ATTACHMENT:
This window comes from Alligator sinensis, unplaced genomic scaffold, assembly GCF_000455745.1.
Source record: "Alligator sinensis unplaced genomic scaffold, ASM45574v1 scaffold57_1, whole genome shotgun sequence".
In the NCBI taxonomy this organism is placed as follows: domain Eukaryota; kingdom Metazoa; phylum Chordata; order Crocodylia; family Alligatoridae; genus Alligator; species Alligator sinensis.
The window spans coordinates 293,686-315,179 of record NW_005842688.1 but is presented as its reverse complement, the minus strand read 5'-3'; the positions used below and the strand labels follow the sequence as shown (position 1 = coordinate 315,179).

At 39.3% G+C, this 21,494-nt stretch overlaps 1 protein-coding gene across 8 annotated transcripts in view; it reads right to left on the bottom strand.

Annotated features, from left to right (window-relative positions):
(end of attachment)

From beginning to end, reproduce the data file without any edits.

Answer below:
This window comes from Alligator sinensis, unplaced genomic scaffold, assembly GCF_000455745.1.
Source record: "Alligator sinensis unplaced genomic scaffold, ASM45574v1 scaffold57_1, whole genome shotgun sequence".
In the NCBI taxonomy this organism is placed as follows: domain Eukaryota; kingdom Metazoa; phylum Chordata; order Crocodylia; family Alligatoridae; genus Alligator; species Alligator sinensis.
The window spans coordinates 293,686-315,179 of record NW_005842688.1 but is presented as its reverse complement, the minus strand read 5'-3'; the positions used below and the strand labels follow the sequence as shown (position 1 = coordinate 315,179).

At 39.3% G+C, this 21,494-nt stretch overlaps 1 protein-coding gene across 8 annotated transcripts in view; it reads right to left on the bottom strand.

Annotated features, from left to right (window-relative positions):